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Dr. W.Chu
Dr. W.Chu, Board Certified Physician
Category: Cardiology
Satisfied Customers: 67
Experience:  I am board-certified in Internal Medicine, Cardiovascular diseases, Interventional Cardiology and Echocardiography.
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I have started to use a heart rate monitor at the gym. My pulse

Customer Question

I have started to use a heart rate monitor at the gym. My pulse at rest was about 70, With light exercise the pulse seems to quickly rise to 120 and they stay at this level regardless of workload, until it work even harder and it jumps to 224. If I slow slow down/rest it will drop down to 120 again in an instant.

The sudden jump from 120 to 224 happens every time, and I have no symptoms when this happens.

I ignored it, and carried on training for 2-3 months. I then tried the monitor again and has "normal" results. i.e pulse varied by workload and increased to 150-160 without a sudden jump and back down again. I also noticed that resting pulse was lower (i.e down to 40) - I have always has a slow resting pulse. These normal reading carried on for 2 months, and I was training for 4-5 hrs week.

Last week I had a cold, and stopped training for a week. I have now gone back to the gym, and my pulse is jumping as before. I have no symptoms whatsoever, and my mile run pace is faster than it has ever been?

Examples from my HRM are below

https://www.polarpersonaltrainer.com/shared/exercise.ftl?shareTag=c34731bee411b4a1b4dcd100f378f54e

https://www.polarpersonaltrainer.com/shared/exercise.ftl?shareTag=5692aafd8bf7331de39f67beb461b623

Is this anything to worry about?
Submitted: 3 years ago.
Category: Cardiology
Expert:  Dr. W.Chu replied 3 years ago.

Hello there, thanks for the good question. First of all, based on your story, I doubt there is anything serious going on. At first, you had a sudden heart rate jump and then it improved after training. This is normal because it was caused by deconditioning and it improved after continuous training meaning the deconditioning is resolved. This is a normal physiological response. If you have no symptoms whatsoever and maintain good functional capacity, I doubt any serious cardiac problems. If you are really paranoid, I guess you may undergo an echocardiogram to rule out any heart structural problems. Any again, I doubt the echocardiogram will show any significant problem.

Please ask follow up questions if have. Please rate me positively if you are satisfied with my answers so I can get credit for my work. Thank you very much.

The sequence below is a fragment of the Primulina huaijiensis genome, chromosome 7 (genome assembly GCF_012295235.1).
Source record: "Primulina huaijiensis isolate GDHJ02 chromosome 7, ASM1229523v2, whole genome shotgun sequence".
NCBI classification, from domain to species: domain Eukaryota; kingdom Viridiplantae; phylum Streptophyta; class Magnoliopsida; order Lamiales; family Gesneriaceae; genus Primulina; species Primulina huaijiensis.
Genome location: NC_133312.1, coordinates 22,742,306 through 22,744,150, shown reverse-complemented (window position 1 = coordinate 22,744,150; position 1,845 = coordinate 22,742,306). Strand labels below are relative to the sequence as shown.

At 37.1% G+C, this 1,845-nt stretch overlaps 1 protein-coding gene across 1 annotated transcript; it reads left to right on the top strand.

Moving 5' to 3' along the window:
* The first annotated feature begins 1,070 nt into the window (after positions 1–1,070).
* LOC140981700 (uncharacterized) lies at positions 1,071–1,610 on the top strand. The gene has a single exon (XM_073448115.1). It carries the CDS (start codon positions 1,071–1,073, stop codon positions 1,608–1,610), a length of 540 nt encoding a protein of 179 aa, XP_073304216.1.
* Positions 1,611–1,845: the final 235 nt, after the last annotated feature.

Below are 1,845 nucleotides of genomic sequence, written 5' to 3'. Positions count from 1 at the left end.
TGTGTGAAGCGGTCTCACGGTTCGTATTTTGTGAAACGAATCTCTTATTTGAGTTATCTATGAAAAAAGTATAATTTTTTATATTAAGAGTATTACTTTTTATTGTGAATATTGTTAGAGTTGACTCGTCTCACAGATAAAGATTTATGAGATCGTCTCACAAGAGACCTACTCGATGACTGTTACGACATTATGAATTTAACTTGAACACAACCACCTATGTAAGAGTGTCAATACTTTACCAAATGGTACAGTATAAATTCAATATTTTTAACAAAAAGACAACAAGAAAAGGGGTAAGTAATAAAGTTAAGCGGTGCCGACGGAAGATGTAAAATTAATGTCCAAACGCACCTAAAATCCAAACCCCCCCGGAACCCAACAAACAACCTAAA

Customer: replied 3 years ago.

It is not a slow increase. If I walk very slowly, or run my pulse will go to 120 as if there is only one speed. If I run fast then suddenly (in an instant) it will start increase to 220 (see a copy of the graphs in the links)


 


Other posts on the internet have suggested that it could be a SVT due to AVNRT and should undergo investigation. However I have no symptoms whatsoever.


 


 


 


 

Expert:  Dr. W.Chu replied 3 years ago.

Hello there, thanks for the follow up questions. Like I said, you don't have any symptoms which is a very good sign. However, SVT can not be totally excluded like you have suggested. I would do an echocardiogram first to make sure structurally your heart is totally normal. Then it is your option to see an electrophysiologist (EP cardiologist) to discuss the possibility of SVT. Hope this will answer your question. Thanks again.

Customer: replied 3 years ago.

Having tried my heart rate monitor again, and looking more closely at the graphs, my resting pulse is about 60. During light activity it varies normally between 60-80 and goes down again. During exercise it increases to about 120 and but then sticks at this constant rate. Working more or less does not change the pulse at all. After stopping exercise it remains at 120 for about 20-30 mins of stopping before suddenly dropping back to 80. Does this sound like a SVT?

Expert:  Dr. W.Chu replied 3 years ago.
Hello there, thanks for the follow up question. SVT is unlikely but it can not be totally ruled out. It may be just sinus tachycardia which is a normal response to exercise. However, I would get an echocardiogram first to make sure the heart is normal structurally. That is something to start with and watch your heart rate closely in the meantime. Thanks. Please rate me positively if you are satisfied with my answer. Appreciate it.

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